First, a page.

December 28, 2022
About 70% of natural disasters in the Philippines are water-related, such as typhoons, monsoons, and floods.
Risk assessments are therefore crucial in predicting these water-related disasters and mitigating their effects on lives and on the economy. This is why Filipino researchers from the University of the Philippines (UP) Los Baños and Diliman visited Japan from 27 November to 10 December 2022 under a Japan International Cooperation Agency (JICA) project between Japanese and Philippine research institutions. The cooperation "Project for Development of a Hybrid Water-Related Disaster Risk Assessment Technology for Sustainable Local Economic Development Policy under Climate Change in the Philippines" (HYDEPP) is fostering knowledge co-creation with Filipino researchers on flood and drought risk assessment.
As such, the cooperation took 14 researchers from the Philippines on a two-week study visit to Japan's International Center for Water Hazard and Risk Management (ICHARM) in Public Works Research Institute in Tsukuba, Japan.
"Our training in Japan highlighted the value of an integrated approach in providing solutions to water-related problems. We learned about the river basin management plan used in Tsurumi River Basin in Kanagawa Prefecture where they showed us how they are managing opportunities for people to interact with the river basin. They have information drives about Tsurumi River Basin developments, and they encourage residents to collaborate and participate in activities to protect the river basin," said Liezl Anne Sumagaysay, a researcher at National Hydraulic Research Center at the UP Diliman Institute of Civil Engineering.
Aside from study visits to Japan's research institute, the researchers from the Philippines also attended lectures on flood warning systems using Japanese technology and assessments of water-related extreme events due to climate change.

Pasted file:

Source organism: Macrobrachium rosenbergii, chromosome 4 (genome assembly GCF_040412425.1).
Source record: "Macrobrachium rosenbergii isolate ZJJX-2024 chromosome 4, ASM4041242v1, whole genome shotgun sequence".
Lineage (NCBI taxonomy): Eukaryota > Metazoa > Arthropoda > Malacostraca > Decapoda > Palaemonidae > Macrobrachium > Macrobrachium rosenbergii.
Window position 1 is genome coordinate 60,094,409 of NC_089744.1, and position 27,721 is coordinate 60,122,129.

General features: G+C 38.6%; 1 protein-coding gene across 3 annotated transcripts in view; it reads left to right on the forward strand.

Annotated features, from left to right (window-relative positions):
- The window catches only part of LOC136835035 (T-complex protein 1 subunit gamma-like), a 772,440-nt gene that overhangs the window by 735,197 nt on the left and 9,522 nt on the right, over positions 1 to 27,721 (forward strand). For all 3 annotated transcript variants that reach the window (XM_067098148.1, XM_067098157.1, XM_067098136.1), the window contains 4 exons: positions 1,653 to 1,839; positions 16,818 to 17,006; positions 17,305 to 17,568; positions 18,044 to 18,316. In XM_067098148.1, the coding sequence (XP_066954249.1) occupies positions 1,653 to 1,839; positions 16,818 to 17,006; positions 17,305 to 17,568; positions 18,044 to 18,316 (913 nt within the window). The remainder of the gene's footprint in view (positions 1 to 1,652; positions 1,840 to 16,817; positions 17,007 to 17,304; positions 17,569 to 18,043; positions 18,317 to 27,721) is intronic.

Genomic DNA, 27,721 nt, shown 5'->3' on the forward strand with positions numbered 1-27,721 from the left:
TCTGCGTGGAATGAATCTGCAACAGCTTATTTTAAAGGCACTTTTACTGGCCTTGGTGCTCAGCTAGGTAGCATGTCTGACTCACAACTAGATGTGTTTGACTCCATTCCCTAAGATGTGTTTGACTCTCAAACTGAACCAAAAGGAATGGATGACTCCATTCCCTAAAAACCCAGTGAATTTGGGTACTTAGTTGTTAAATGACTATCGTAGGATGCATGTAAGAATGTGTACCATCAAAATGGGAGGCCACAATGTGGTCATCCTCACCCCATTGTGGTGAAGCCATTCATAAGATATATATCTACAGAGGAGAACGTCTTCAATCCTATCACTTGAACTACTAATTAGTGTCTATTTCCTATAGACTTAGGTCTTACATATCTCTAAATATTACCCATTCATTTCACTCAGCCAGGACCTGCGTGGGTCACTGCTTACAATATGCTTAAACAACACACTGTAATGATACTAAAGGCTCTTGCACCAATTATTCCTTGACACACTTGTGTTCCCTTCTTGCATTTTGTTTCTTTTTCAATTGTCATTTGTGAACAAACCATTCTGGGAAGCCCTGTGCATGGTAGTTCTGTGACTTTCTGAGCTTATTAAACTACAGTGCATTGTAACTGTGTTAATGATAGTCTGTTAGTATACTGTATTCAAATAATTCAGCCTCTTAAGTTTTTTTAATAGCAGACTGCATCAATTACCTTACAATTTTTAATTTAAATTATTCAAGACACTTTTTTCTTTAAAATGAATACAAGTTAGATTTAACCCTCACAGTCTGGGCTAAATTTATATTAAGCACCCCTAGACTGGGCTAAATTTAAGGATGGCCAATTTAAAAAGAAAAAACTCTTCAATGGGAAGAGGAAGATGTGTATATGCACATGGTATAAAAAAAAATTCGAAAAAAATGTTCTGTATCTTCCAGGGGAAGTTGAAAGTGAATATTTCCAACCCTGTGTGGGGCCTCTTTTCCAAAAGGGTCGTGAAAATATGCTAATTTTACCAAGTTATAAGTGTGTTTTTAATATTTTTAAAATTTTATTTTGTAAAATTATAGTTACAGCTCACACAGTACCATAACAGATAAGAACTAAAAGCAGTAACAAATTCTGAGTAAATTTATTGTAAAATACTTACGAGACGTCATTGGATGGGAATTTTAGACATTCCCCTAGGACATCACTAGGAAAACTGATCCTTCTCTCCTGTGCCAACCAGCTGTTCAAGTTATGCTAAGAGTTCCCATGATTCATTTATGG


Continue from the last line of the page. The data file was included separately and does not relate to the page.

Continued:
HYDEPP will launch a climate-hydrological-agricultural simulation model to analyze water disasters with climate change scenario. They provide critical information on flood mitigation, emergency response, and resilient infrastructure.
"JICA is committed to developing the capacity of the Philippines' human resources on disaster management. The study visit of Filipino researchers to Japan will significantly help the Philippines come up with the best evidence-based knowledge to support disaster management policies and plans. As the Philippines and Japan are common disaster-prone country, Kasama nyo kami (we are with you)," said JICA Chief Representative SAKAMOTO Takema.
The Filipino researchers also came to see how local government units in Japan are implementing lake and dam management.
HYDEPP is part of JICA's Science and Technology Research Partnership for Sustainable Development (SATREPS) where research organizations in Japan and the Philippines work together to perform research and address global issues.
Filipino training participants pose in front of Japan's International Center for Water Hazard and Risk Management (ICHARM) Public Water Research Institute.